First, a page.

2013 Tournament of Books Discussion: FOBBIT by David Abrams

Liberty Hardy

Senior Contributing Editor

Liberty Hardy is an unrepentant velocireader, writer, bitey mad lady, and tattoo canvas. Turn-ons include books, books and books. Her favorite exclamation is “Holy cats!” Liberty reads more than should be legal, sleeps very little, frequently writes on her belly with Sharpie markers, and when she dies, she’s leaving her body to library science. Until then, she lives with her three cats, Millay, Farrokh, and Zevon, in Maine. She is also right behind you. Just kidding! She’s too busy reading. Twitter: @MissLiberty

We here at Book Riot are huge Tournament of Books fans, so this year we’re going to discuss each of the finalists in the weeks before the Tournament gets underway, in alphabetical order. You can find the schedule of our discussions here. Read along with us!

Today, Cassandra Neace and Liberty Hardy discuss Fobbit by David Abrams.


imagesLH: To start, I think it should be pointed out that this is one of three major novels about the Iraq war that were published last year. The other two are The Yellow Birds and Billy Lynn’s Long Halftime Walk, and all three are ToB contenders. I have read them all – have you read either of the other two?

CN: I’m kind of a sucker for war novels. I have been reading The Yellow Birds on and off for a few weeks. I like taking it in in small doses. It’s really good. I only recently realized that Billy Lynn was a war novel, too. I hadn’t been too interested in it before.  I will definitely be picking it up soon. Fobbit is a different animal.  I think that might be because it is from the perspective – more often than not – of a fobbit, and not a soldier on the front lines.  Different experiences make for drastically different books.  Was Fobbit what you expected it to be?

LH: Yes, it was everything all the quotes on the jacket claimed it to be, which doesn’t always happen when I read a book. The adjective used most was ‘hilarious.’ Which it is, but it’s one of those ‘if you don’t laugh, you’ll cry’ deals. This quote from Karl Marlantes, author of the amazing Matterhorn, hits it succinctly: “Fobbit is hilarious, but the subject matter is deadly serious.” You?

CN: I really didn’t know what to expect.  It’s been a long time since I’ve read Catch 22 or Slaughterhouse-Five, two of the books it has been compared to because of the “hilarious” stuff.  I am a huge fan of M*A*S*H, and I’d heard that comparison, too.  I’m such a big fan of that show, that I tried not to look for it as I read the book.  I found it, though.  It’s kinda like if M*A*S*H had been about Radar.  It was great fun – and when it wasn’t fun, it was ripping my heart out.

LH: Exactly. I guess in the interest of full disclosure, we should probably mention that David Abrams is a fellow Rioter. However, this in no way influenced the way I felt about the book. It’s a really, really damn good book and I’m very happy for David and all his Fobbit success. The book is funny, it’s heartbreaking, it’s smart – how do you think it will do in the ToB?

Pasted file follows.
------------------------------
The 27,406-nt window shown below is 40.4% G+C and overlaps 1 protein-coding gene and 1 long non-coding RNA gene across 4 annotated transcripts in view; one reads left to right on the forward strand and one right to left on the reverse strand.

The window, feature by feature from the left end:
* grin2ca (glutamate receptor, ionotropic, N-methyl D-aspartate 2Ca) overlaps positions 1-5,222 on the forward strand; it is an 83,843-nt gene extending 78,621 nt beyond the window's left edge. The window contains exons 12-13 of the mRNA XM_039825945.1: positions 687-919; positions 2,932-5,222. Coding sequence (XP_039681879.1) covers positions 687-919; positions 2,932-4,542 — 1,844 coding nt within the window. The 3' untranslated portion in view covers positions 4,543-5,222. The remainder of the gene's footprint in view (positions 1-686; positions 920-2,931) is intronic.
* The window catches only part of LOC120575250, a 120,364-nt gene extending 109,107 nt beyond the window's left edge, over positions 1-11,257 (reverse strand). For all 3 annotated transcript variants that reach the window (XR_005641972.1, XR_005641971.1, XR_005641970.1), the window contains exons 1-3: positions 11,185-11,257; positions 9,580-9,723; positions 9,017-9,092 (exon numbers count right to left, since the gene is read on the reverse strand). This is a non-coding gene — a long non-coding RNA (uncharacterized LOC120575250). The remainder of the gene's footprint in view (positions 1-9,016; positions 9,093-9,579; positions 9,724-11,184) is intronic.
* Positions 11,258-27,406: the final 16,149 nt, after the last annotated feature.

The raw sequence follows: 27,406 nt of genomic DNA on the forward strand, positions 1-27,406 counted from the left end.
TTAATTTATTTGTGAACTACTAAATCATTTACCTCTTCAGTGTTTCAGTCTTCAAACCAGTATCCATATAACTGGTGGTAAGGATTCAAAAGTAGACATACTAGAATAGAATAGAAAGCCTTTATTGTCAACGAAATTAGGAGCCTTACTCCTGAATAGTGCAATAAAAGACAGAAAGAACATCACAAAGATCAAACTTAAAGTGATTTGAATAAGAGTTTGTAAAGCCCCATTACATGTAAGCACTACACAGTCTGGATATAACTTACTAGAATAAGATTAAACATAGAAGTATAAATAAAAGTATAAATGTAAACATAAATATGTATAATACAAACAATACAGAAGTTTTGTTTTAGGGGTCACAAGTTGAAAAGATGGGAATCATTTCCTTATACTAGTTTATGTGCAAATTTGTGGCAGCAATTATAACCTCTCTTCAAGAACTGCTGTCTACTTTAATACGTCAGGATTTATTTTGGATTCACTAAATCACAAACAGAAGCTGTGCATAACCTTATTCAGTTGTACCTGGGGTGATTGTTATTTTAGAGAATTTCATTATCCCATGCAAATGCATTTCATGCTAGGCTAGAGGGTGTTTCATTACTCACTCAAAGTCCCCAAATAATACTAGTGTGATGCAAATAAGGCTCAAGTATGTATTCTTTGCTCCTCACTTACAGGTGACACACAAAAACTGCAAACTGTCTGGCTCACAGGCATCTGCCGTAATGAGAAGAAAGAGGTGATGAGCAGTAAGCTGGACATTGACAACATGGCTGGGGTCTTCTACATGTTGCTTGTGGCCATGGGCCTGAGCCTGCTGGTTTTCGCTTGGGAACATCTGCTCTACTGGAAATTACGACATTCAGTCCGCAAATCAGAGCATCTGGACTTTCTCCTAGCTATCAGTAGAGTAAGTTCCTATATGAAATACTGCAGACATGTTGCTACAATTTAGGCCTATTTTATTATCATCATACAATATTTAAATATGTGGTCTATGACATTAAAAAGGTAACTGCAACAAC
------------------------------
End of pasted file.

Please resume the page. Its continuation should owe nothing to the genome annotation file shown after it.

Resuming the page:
CN: Its a contender. It’s biggest competition – based on what I’ve read so far – is The Yellow Birds, which is totally beautiful and heartbreaking.  What Fobbit has working in its favor, though, is that it has such a different perspective.  We’ve read about the front lines so many times. It was nice to read about the guys who stay behind the lines and keep things running.  There are also some pretty unforgettable characters.  I am still laughing at the emails that Harkleroad sends home to his mother.

LH: The behind-the-scenes aspects of Fobbit really were great, and it was incredibly funny. I liked The Yellow Birds the least out of the three, even though I liked it very much. It’s incredible writing, but I felt like I was reading the movie The Hurt Locker. I may even like Fobbit more than Billy Lynn. But as much as I would like David to succeed, I feel like they’re going to cancel one another out. My money’s on Building Stories or Bring Up the Bodies, even though I love The Orphan Master’s Son with the heat of a thousand suns. Who do you think will win?

CN: I really hope that the war novels don’t cancel. I like them too much. And I think they are, in a lot of ways, the most socially relevant books on the list.  I’m interested in Building Stories, but I haven’t read it yet.  I am purposefully not reading Bring up the Bodies. I’m not a fan of historical fiction, no matter how amazing the writing is.  I have a sentimental pick – The Fault in Our Stars – but I don’t think it will win.  I’m not really sure which book I think will take it all the way.  I’m still doing the reading, though.  I’d like to see Louise Erdich and Round House take it because… well, for reasons.